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Honolulu, Hawaii, United States, 2006/10/14 - A group of researchers from several European countries now reports the synthesis of a magnetically tunable nanocable array, combining separate hard and soft magnetic materials in a single nanocable structure. This be an alternative to today’s MOSFET.
As the semiconductor industry continues to miniaturize in following Moore’s Law, there are some real challenges ahead, particularly in moving deeper and deeper into the nano length scale. In particular, sustaining the traditional logic MOSFET (metal-oxide-semiconductor field-effect transistor) structure, design, and materials composition will be especially difficult, particularly beyond the 22 nm node. Nanocables, consisting of a range of materials, offer potential solutions to these problems and may even be an alternative to today’s MOSFET. A group of researchers from several European countries now reports the synthesis of a magnetically tunable nanocable array, combining separate hard and soft magnetic materials in a single nanocable structure. The combination of two or more magnetic materials in such a radial structure is seen as a very powerful tool for the future fabrication of magnetoresistive, spin-valve and ultrafast spin-injection devices with nonplanar geometries.
Many current integrated microelectronic circuits consist of arrays of devices constructed from semiconductor heterostructures in two dimensions. Further miniaturization of electronic circuits, to facilitate Moore’s Law, may necessitate the construction of appropriate devices in single dimensions. Consequently, the development of one dimensional (1D) coaxial nanocables, which consist of a continuous crystalline nanowire encapsulated in a sheath of a different crystalline material, has been the focus of extensive research, as these structures are expected to play an important role in the next generation of electrical heterostructured devices. In particular, the combination of two or more magnetic materials in a radial structure is seen as a potential building block for future magnetoresistive, spin valve and ultrafast spin injection devices with non-planar geometries.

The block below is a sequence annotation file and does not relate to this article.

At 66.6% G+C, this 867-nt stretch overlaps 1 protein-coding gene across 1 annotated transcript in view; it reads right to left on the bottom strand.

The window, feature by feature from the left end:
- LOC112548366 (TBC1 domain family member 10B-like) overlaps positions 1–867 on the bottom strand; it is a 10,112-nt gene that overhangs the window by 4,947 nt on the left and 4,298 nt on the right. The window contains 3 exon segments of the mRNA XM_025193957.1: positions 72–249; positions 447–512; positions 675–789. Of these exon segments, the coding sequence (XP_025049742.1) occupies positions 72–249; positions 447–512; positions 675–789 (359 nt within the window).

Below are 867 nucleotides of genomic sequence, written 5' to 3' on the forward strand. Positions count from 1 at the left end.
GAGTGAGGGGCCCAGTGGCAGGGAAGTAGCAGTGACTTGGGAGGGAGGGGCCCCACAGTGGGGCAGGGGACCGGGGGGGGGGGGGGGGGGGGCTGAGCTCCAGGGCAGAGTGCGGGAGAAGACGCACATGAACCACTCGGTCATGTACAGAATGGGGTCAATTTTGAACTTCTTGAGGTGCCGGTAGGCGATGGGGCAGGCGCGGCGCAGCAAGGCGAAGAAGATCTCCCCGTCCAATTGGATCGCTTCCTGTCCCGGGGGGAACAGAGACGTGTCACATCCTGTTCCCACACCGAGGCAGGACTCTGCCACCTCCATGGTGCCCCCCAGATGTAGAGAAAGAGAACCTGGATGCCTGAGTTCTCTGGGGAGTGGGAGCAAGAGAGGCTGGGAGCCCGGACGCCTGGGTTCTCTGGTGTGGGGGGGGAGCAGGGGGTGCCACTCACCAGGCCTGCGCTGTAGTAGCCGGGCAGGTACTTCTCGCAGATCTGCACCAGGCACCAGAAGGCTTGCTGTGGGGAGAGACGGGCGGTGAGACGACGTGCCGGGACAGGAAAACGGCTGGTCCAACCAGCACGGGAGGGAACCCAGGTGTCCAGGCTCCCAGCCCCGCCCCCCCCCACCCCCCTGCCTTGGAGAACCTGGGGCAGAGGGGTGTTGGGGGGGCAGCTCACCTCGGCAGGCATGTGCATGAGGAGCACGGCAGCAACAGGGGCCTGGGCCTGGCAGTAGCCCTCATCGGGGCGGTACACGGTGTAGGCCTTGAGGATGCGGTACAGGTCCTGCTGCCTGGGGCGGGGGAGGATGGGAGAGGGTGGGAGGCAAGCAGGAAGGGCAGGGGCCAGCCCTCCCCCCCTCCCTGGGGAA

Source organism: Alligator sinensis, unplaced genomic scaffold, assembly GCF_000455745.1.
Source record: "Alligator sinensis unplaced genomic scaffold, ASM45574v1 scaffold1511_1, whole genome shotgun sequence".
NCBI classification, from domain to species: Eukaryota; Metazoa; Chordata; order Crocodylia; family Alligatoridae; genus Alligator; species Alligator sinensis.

Dr. Justin Holmes, who leads the Supercritical Chemistry Unit at University College Cork's Department of Chemistry, explains the team's findings to Nanowerk: "We developed a supercritical fluid inclusion technique for constructing highly ordered and oriented arrays of coaxial magnetic nanocables, consisting of both magnetically hard (cobalt) and a magnetically soft (magnetite) materials. Significantly we demonstrate that the magnetic properties of these structures are determined by the material occupying the largest volume fraction, i.e. the core of the nanocable. Hence, it is possible to control and optimize the magnetic properties of these structures."
Read the full article on the Nanowerk website.
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By Michael Berger, Copyright 2006 Nanowerk, LLC